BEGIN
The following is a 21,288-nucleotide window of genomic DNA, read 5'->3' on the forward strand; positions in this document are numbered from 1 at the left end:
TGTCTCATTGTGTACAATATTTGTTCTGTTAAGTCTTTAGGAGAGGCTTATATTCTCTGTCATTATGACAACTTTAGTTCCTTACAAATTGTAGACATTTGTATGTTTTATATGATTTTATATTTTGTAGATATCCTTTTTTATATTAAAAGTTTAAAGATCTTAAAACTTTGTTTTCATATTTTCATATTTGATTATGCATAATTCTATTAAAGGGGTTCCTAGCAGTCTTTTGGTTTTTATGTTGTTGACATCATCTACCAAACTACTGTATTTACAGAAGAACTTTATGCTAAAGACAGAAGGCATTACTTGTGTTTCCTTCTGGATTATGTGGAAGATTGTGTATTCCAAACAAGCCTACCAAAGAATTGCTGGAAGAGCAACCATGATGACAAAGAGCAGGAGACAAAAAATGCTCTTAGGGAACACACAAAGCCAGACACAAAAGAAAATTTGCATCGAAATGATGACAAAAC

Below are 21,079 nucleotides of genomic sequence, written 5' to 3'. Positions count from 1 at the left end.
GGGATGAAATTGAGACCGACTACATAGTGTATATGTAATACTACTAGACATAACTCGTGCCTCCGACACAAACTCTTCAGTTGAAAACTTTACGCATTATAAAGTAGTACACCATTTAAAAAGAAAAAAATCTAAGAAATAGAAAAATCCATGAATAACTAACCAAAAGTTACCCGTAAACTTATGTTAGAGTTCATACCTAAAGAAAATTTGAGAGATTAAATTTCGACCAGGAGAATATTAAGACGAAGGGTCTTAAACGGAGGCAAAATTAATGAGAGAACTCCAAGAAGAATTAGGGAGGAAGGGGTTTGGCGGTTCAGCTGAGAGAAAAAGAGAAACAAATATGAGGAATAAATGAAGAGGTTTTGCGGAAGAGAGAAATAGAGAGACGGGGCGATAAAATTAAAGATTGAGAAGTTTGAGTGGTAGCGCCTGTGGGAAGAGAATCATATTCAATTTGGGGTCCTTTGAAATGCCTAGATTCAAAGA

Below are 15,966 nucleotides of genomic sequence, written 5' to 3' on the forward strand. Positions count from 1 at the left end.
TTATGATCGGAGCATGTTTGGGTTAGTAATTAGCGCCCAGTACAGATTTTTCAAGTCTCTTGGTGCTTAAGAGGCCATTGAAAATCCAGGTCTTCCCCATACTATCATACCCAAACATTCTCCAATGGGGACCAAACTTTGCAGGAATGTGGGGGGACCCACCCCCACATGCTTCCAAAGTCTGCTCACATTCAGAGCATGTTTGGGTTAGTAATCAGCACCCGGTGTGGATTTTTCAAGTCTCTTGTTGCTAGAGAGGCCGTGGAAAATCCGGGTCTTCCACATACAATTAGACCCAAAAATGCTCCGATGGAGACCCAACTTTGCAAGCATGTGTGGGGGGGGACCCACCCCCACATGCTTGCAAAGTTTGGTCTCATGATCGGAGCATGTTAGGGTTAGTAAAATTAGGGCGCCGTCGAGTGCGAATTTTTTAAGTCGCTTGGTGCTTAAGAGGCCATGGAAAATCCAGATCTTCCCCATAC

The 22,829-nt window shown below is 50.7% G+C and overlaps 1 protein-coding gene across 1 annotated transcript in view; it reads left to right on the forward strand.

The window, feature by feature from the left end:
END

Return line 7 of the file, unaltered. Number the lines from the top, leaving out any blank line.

The 22,829-nt window shown below is 50.7% G+C and overlaps 1 protein-coding gene across 1 annotated transcript in view; it reads left to right on the forward strand.